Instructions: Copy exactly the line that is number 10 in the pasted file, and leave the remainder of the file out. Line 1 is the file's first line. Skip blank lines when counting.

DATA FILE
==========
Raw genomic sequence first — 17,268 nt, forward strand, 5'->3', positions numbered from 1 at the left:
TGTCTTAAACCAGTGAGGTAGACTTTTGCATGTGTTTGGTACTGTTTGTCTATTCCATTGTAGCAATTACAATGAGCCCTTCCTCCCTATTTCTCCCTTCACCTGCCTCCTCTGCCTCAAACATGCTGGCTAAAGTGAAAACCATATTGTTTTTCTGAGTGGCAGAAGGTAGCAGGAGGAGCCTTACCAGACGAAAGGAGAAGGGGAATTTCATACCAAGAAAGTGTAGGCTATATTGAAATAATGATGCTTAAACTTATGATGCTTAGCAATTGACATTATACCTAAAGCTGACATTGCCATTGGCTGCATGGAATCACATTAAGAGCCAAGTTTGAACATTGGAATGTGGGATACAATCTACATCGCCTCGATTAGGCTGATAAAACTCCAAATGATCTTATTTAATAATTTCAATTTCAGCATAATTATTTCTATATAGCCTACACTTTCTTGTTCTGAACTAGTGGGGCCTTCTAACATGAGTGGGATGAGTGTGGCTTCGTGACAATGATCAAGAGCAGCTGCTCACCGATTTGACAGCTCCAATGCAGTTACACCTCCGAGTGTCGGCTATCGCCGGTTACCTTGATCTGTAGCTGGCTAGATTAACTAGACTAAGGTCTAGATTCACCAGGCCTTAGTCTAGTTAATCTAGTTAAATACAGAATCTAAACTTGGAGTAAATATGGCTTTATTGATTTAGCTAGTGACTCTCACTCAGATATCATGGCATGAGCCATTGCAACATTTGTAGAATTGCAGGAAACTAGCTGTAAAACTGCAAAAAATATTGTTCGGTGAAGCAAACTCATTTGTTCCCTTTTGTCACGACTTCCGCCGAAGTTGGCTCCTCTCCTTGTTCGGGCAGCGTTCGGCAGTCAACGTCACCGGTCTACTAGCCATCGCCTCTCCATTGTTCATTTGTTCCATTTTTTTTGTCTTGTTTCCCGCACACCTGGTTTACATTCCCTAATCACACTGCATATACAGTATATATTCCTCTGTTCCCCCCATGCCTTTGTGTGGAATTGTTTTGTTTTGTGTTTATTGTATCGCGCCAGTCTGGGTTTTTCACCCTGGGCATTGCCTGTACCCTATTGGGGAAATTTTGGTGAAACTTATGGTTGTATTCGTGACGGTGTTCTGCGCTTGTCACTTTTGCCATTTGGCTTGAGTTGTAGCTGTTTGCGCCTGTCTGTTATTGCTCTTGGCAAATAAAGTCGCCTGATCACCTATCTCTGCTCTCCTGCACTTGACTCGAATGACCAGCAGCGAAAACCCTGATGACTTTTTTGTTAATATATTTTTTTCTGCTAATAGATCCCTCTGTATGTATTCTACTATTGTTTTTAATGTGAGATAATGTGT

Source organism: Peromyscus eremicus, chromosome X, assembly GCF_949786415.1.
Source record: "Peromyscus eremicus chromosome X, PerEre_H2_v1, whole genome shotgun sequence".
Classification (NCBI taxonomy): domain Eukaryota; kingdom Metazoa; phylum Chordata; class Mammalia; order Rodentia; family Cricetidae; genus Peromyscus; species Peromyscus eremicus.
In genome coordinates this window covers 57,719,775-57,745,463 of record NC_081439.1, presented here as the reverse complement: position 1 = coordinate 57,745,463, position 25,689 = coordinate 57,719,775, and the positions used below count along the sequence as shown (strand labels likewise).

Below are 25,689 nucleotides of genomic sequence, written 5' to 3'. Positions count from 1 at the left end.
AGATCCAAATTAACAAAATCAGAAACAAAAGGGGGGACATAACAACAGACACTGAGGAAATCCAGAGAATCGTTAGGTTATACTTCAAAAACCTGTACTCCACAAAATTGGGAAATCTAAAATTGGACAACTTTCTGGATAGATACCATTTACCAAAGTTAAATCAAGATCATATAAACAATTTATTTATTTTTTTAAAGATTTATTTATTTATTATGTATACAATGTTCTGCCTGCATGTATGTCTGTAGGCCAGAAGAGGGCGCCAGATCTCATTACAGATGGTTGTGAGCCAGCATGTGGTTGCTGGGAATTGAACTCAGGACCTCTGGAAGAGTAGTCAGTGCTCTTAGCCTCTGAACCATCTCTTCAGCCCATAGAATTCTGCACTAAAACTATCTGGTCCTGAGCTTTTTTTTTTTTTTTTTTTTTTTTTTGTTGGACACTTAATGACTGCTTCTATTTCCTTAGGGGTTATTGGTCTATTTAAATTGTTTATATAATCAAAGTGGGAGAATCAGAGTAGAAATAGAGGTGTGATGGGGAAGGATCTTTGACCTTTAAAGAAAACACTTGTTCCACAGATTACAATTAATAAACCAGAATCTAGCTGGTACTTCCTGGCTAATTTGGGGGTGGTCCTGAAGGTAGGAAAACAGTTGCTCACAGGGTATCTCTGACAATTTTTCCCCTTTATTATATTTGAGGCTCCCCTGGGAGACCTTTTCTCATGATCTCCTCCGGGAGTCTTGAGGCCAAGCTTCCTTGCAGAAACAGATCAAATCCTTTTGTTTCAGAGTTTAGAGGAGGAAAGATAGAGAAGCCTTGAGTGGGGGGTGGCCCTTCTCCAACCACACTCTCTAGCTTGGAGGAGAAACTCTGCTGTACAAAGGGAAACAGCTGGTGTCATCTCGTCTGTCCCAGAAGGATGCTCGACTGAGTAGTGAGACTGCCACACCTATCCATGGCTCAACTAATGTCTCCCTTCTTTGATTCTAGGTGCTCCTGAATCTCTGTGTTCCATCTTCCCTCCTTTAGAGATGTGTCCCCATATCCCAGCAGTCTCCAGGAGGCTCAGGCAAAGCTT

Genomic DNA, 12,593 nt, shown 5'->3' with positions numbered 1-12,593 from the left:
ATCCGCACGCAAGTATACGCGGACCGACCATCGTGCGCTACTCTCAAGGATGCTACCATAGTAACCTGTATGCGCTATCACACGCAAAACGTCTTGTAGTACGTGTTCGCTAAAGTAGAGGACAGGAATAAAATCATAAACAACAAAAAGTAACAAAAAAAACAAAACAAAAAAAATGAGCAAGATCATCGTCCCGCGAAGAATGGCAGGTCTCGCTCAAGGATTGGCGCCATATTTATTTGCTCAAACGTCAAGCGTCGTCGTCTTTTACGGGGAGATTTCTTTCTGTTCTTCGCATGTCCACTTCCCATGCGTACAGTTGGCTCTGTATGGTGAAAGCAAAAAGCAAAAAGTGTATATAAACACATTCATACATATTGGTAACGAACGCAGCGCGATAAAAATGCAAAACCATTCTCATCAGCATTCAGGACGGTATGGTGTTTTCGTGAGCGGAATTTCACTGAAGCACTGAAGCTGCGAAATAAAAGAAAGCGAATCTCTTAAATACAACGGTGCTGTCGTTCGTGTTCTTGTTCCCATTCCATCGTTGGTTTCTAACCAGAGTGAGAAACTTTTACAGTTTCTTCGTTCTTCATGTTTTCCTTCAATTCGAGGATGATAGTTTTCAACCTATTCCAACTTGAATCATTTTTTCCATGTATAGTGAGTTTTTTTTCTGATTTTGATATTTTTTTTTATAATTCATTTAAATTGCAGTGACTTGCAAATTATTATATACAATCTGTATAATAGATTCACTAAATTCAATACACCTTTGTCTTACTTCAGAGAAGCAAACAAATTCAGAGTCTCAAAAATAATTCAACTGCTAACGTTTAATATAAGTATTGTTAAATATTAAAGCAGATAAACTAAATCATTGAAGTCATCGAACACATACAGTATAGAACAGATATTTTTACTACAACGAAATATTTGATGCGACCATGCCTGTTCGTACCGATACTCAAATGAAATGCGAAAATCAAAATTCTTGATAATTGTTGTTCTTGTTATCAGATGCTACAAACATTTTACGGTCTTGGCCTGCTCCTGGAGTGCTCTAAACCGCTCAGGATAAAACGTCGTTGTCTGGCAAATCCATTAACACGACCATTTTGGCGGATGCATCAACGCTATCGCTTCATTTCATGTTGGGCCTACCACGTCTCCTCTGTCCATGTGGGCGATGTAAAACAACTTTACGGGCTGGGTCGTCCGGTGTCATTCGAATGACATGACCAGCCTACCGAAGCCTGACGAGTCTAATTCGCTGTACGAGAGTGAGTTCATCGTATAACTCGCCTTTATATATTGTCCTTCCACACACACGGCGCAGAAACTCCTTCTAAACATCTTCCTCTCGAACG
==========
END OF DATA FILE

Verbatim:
ATCCGCACGCAAGTATACGCGGACCGACCATCGTGCGCTACTCTCAAGGATGCTACCATAGTAACCTGTATGCGCTATCACACGCAAAACGTCTTGTAGTACGTGTTCGCTAAAGTAGAGGACAGGAATAAAATCATAAACAACAAAAAGTAACAAAAAAAACAAAACAAAAAAAATGAGCAAGATCATCGTCCCGCGAAGAATGGCAGGTCTCGCTCAAGGATTGGCGCCATATTTATTTGCTCAAACGTCAAGCGTCGTCGTCTTTTACGGGGAGATTTCTTTCTGTTCTTCGCATGTCCACTTCCCATGCGTACAGTTGGCTCTGTATGGTGAAAGCAAAAAGCAAAAAGTGTATATAAACACATTCATACATATTGGTAACGAACGCAGCGCGATAAAAATGCAAAACCATTCTCATCAGCATTCAGGACGGTATGGTGTTTTCGTGAGCGGAATTTCACTGAAGCACTGAAGCTGCGAAATAAAAGAAAGCGAATCTCTTAAATACAACGGTGCTGTCGTTCGTGTTCTTGTTCCCATTCCATCGTTGGTTTCTAACCAGAGTGAGAAACTTTTACAGTTTCTTCGTTCTTCATGTTTTCCTTCAATTCGAGGATGATAGTTTTCAACCTATTCCAACTTGAATCATTTTTTCCATGTATAGTGAGTTTTTTTTCTGATTTTGATATTTTTTTTTATAATTCATTTAAATTGCAGTGACTTGCAAATTATTATATACAATCTGTATAATAGATTCACTAAATTCAATACACCTTTGTCTTACTTCAGAGAAGCAAACAAATTCAGAGTCTCAAAAATAATTCAACTGCTAACGTTTAATATAAGTATTGTTAAATATTAAAGCAGATAAACTAAATCATTGAAGTCATCGAACACATACAGTATAGAACAGATATTTTTACTACAACGAAATATTTGATGCGACCATGCCTGTTCGTACCGATACTCAAATGAAATGCGAAAATCAAAATTCTTGATAATTGTTGTTCTTGTTATCAGATGCTACAAACATTTTACGGTCTTGGCCTGCTCCTGGAGTGCTCTAAACCGCTCAGGATAAAACGTCGTTGTCTGGCAAATCCATTAACACGACCATTTTGGCGGATGCATCAACGCTATCGCTTCATTTCATGTTGGGCCTACCACGTCTCCTCTGTCCATGTGGGCGATGTAAAACAACTTTACGGGCTGGGTCGTCCGGTGTCATTCGAATGACATGACCAGCCTACCGAAGCCTGACGAGTCTAATTCGCTGTACGAGAGTGAGTTCATCGTATAACTCGCCTTTATATATTGTCCTTCCACACACACGGCGCAGAAACTCCTTCTAAACATCTTCCTCTCGAACG